An Athens-based vessel operating company and a chief engineer on one of its ships have pleaded guilty in San Diego, California, for maintaining false and incomplete records relating to the discharge of oily bilge water from a bulk cargo vessel, the US Department of Justice has confirmed.
New Trade Ship Management and Chief Engineer Dennis Plasabas admitted that oily bilge water was illegally dumped from the bulk carrier Longshore directly into the ocean without being properly processed through required pollution prevention equipment on two separate occasions between October and December 2021 in the waters off Southern California.
Oily bilge water typically contains oil contamination from the operation and cleaning of machinery on the vessel.
The defendants also admitted that these illegal discharges were not recorded in the vessel’s oil record book as required by law. Specifically, on the two separate occasions, Mr Plasabas ordered lower-ranking crew members to use a portable pneumatic pump and hose to bypass pollution prevention equipment by transferring oily bilge water from the vessel’s bilge holding tank to the vessel’s sewage tank, from where it was discharged directly into the ocean.
Mr Plasabas then failed to record these improper transfers and overboard discharges in the vessel’s oil record book. Additionally, in order to create a false and misleading electronic record as if the pollution prevention equipment had been properly used, he directed lower-ranking crew members to pump clean sea water into the vessel’s bilge holding tank in the same quantity as the amount of oily bilge water that he had ordered transferred to the sewage tank.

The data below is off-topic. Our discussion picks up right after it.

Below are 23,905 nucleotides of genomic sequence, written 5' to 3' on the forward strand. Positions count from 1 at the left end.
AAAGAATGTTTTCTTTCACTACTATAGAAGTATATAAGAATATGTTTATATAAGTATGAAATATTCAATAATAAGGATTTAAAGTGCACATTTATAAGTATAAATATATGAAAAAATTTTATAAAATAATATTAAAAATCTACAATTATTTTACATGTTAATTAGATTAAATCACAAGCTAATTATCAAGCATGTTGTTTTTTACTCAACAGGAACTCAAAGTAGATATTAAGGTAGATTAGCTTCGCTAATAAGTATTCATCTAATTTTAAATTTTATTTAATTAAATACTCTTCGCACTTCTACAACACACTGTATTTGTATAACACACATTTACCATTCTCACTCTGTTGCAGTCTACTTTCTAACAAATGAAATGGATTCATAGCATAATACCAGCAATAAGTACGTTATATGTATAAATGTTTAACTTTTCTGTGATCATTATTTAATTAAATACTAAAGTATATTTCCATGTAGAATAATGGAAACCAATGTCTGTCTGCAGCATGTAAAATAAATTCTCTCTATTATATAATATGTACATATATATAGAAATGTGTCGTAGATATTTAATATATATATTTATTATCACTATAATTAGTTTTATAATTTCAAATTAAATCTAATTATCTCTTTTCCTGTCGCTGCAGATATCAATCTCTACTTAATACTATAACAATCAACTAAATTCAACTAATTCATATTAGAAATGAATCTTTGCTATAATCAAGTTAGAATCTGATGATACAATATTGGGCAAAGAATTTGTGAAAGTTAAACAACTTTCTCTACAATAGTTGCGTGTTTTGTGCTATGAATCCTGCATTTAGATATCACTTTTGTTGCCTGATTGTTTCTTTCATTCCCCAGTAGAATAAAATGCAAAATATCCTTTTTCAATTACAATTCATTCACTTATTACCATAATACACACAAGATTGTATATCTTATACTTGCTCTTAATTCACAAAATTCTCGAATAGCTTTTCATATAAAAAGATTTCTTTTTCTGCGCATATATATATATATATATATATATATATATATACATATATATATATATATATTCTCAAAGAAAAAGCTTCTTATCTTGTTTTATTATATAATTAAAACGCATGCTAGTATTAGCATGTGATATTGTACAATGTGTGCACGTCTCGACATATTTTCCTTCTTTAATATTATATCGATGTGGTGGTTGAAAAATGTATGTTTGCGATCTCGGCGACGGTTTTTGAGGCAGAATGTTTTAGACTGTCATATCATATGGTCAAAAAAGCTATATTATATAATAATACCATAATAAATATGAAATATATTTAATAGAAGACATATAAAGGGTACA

Mr Plasabas then processed the clean sea water through the vessel’s pollution prevention equipment as if it was oily bilge water in order to make it appear that the pollution prevention equipment was being properly used when in fact it was not.
The electronic records indicate that approximately 9,600 gallons (36,340 litres) of clean sea water were run through the pollution prevention equipment.
New Trade and Plasabas each pleaded guilty to a felony violation of the Act to Prevent Pollution from Ships for failing to accurately maintain Longshore’s oil record book. Under the terms of the plea agreement and subject to court approval, New Trade will pay a total fine of US$1.1 million and serve a four-year term of probation, during which any vessels operated by the company and calling on US ports will be required to implement a robust Environmental Compliance Plan.
Sentencing for the defendants is currently set for November 18.
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